With the first printed charts coexisted and enjoyed wide popularity, most probably because they were more durable in the unsuitable environment on board, handwritten parchment charts of the so-called "Thames School", founded the previous century, perhaps by Sebastian Cabot, near the Tower London, in an area marked as "At the signe of the Platt" It included from thirty to forty representatives, who subscribed to the Drapers' Company,to have a legal status. The art passed down with each other after an apprenticeship of at least seven years, and produced - within the early eighteenth century - a few thousand charts: William Hack alone seems to have made about 1600.
Its portfolio covered all the oceans of the world, including remote areas, neglected by the competition, and - though not derived from original surveys, since the charts were often copied from Dutch specimens - had the merit of stimulating printed production. These maps were similar in style, refinement and use of color, to those typical of the Mediterranean tradition, though less rich in decoration: bright colors, multicolored roses, ornate cartouches, choppy waters crossed by ships in full sail, and the typical grid of wind-rhumbs radiating from intersection points or roses, regularly distributed on the surface of the charts.
The charts produced by the Thames School were called platts because they were glued onto wooden boards hinged so as to be closed like a book, in order to protect the representation.
Basil Ringrose was a buccaneer of the ship "Trinity" to the command of Bartholomew Sharp, who captured in 1681 the Spanish ship 'Rosario' off of today's Ecuador. The booty included a collection of maps of the coast from Acapulco to Cape Horn, of great interest for England that contrasted Spanish hegemony on the coast of South America.
The maps were thus reproduced in several manuscript editions by Capt. Sharpe - who edited the English translation, while the drawing was made by William Hack, a leading figure of the "Thames School" - and were assembled in an atlas, entitled Waggoner of the Great South Sea, which was donated to King Charles II. Basil Ringrose produced another version, complete with soundings, exhaustive nautical instructions and symbols to mark rocks and shallow water.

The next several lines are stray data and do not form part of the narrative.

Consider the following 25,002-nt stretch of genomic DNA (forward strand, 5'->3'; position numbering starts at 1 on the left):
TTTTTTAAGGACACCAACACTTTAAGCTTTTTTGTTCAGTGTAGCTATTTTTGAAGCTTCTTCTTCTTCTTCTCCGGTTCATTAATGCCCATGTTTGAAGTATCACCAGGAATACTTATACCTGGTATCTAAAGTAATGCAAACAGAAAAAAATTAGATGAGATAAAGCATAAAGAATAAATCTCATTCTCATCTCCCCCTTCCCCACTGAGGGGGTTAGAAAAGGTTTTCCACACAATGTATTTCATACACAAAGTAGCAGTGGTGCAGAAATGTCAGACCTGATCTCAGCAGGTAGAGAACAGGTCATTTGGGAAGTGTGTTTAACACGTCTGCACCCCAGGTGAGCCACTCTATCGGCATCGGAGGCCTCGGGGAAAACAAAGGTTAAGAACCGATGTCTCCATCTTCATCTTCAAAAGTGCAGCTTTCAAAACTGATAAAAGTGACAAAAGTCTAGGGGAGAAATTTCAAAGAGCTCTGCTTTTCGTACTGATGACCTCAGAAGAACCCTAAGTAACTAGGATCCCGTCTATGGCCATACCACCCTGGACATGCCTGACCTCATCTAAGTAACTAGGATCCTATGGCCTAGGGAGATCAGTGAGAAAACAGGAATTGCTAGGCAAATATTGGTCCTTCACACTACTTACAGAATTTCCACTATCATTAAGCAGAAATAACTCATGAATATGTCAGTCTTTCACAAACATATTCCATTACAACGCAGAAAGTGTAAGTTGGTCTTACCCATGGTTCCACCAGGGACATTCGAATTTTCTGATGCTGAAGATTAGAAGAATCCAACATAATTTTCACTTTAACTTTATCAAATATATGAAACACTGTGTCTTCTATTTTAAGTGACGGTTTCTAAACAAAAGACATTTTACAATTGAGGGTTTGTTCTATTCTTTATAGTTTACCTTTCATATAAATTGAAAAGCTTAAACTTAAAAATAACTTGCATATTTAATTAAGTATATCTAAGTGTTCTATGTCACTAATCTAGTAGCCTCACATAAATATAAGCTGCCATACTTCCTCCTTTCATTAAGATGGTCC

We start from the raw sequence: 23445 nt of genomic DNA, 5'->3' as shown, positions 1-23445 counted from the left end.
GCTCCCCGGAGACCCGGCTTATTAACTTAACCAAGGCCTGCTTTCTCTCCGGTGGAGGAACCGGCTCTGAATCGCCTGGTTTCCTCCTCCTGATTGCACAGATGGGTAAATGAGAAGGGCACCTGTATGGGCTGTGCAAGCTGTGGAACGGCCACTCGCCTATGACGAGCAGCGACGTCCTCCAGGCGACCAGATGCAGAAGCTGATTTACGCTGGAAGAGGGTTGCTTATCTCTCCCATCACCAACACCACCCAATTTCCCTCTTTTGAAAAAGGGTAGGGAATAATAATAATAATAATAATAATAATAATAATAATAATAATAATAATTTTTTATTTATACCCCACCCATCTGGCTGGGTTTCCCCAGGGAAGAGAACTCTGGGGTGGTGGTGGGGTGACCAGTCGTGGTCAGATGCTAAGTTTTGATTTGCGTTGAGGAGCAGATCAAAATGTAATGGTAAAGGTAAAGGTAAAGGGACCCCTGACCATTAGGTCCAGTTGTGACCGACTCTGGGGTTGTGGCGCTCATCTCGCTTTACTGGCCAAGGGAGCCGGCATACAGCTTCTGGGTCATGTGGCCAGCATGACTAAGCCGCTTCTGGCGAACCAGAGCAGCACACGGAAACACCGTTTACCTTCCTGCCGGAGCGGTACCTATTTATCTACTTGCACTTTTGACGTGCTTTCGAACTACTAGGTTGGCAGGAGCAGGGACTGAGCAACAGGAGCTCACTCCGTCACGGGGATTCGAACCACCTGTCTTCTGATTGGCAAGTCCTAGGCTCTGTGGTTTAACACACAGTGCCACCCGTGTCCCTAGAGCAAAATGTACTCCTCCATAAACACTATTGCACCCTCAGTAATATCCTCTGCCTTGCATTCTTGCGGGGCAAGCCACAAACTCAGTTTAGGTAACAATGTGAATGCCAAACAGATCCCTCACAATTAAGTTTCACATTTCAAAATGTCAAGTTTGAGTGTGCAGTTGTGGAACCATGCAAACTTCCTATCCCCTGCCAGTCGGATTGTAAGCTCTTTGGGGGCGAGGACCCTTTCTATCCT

Agustine Fitzhugh too belonged to that prolific breeding ground of manuscript charts that was the "Thames School". His is a beautiful chart of Mocha on the Red Sea, just off the Strait of Bab-el-Mandeb: the city was in the seventeenth century such an important commercial node between the Mediterranean and the Indian Ocean, that the Dutch and English East India Companies established there offices and stores, around 1680. Oriented with north to left, the chart depicts the city, enclosed by a dotted line that represents the ancient city walls, within which we distinguish its main monuments. Above, two views: the one above shows the coast as it appears in perfect visibility, while the one below shows it in the presence of haze. The effect of fog - that, by hiding the hills behind, makes the city appear more clear - was graphically obtained by drawing the view below on a larger scale.
A member of the Thames School was Joseph Moxon, best known for his biblical maps, who was nevertheless among the first authors of nautical atlases with his Book of Sea Platts, published in 1657. His production actively spurred on the English cartographic tradition, which found in John Seller its "founder."